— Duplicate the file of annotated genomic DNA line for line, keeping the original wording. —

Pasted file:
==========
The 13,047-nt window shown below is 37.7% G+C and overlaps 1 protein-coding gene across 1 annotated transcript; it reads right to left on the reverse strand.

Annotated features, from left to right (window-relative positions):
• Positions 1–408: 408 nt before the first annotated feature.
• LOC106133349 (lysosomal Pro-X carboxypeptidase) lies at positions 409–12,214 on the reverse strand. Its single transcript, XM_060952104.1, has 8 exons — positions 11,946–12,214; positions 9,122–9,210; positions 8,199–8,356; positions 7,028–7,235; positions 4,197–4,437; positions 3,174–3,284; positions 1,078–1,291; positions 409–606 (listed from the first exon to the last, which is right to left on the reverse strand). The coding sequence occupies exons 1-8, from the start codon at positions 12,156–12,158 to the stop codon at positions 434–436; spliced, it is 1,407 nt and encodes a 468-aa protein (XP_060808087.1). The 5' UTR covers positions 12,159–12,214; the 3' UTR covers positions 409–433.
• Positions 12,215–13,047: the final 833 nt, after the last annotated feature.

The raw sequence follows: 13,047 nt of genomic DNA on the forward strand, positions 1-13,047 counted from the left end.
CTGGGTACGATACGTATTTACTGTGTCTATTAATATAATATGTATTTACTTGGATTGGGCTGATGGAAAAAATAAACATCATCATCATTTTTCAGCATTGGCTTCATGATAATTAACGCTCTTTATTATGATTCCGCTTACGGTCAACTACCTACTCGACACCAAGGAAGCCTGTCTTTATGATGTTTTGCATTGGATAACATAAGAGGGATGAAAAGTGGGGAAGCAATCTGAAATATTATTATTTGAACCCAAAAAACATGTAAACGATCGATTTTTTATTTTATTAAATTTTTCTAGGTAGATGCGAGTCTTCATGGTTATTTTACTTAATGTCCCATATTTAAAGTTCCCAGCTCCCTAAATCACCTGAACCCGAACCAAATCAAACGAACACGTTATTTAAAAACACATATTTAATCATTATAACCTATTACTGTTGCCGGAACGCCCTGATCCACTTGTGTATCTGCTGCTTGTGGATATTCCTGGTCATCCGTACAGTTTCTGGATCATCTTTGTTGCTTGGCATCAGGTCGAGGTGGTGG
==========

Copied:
The 13,047-nt window shown below is 37.7% G+C and overlaps 1 protein-coding gene across 1 annotated transcript; it reads right to left on the reverse strand.

Annotated features, from left to right (window-relative positions):
• Positions 1–408: 408 nt before the first annotated feature.
• LOC106133349 (lysosomal Pro-X carboxypeptidase) lies at positions 409–12,214 on the reverse strand. Its single transcript, XM_060952104.1, has 8 exons — positions 11,946–12,214; positions 9,122–9,210; positions 8,199–8,356; positions 7,028–7,235; positions 4,197–4,437; positions 3,174–3,284; positions 1,078–1,291; positions 409–606 (listed from the first exon to the last, which is right to left on the reverse strand). The coding sequence occupies exons 1-8, from the start codon at positions 12,156–12,158 to the stop codon at positions 434–436; spliced, it is 1,407 nt and encodes a 468-aa protein (XP_060808087.1). The 5' UTR covers positions 12,159–12,214; the 3' UTR covers positions 409–433.
• Positions 12,215–13,047: the final 833 nt, after the last annotated feature.

The raw sequence follows: 13,047 nt of genomic DNA on the forward strand, positions 1-13,047 counted from the left end.
CTGGGTACGATACGTATTTACTGTGTCTATTAATATAATATGTATTTACTTGGATTGGGCTGATGGAAAAAATAAACATCATCATCATTTTTCAGCATTGGCTTCATGATAATTAACGCTCTTTATTATGATTCCGCTTACGGTCAACTACCTACTCGACACCAAGGAAGCCTGTCTTTATGATGTTTTGCATTGGATAACATAAGAGGGATGAAAAGTGGGGAAGCAATCTGAAATATTATTATTTGAACCCAAAAAACATGTAAACGATCGATTTTTTATTTTATTAAATTTTTCTAGGTAGATGCGAGTCTTCATGGTTATTTTACTTAATGTCCCATATTTAAAGTTCCCAGCTCCCTAAATCACCTGAACCCGAACCAAATCAAACGAACACGTTATTTAAAAACACATATTTAATCATTATAACCTATTACTGTTGCCGGAACGCCCTGATCCACTTGTGTATCTGCTGCTTGTGGATATTCCTGGTCATCCGTACAGTTTCTGGATCATCTTTGTTGCTTGGCATCAGGTCGAGGTGGTGG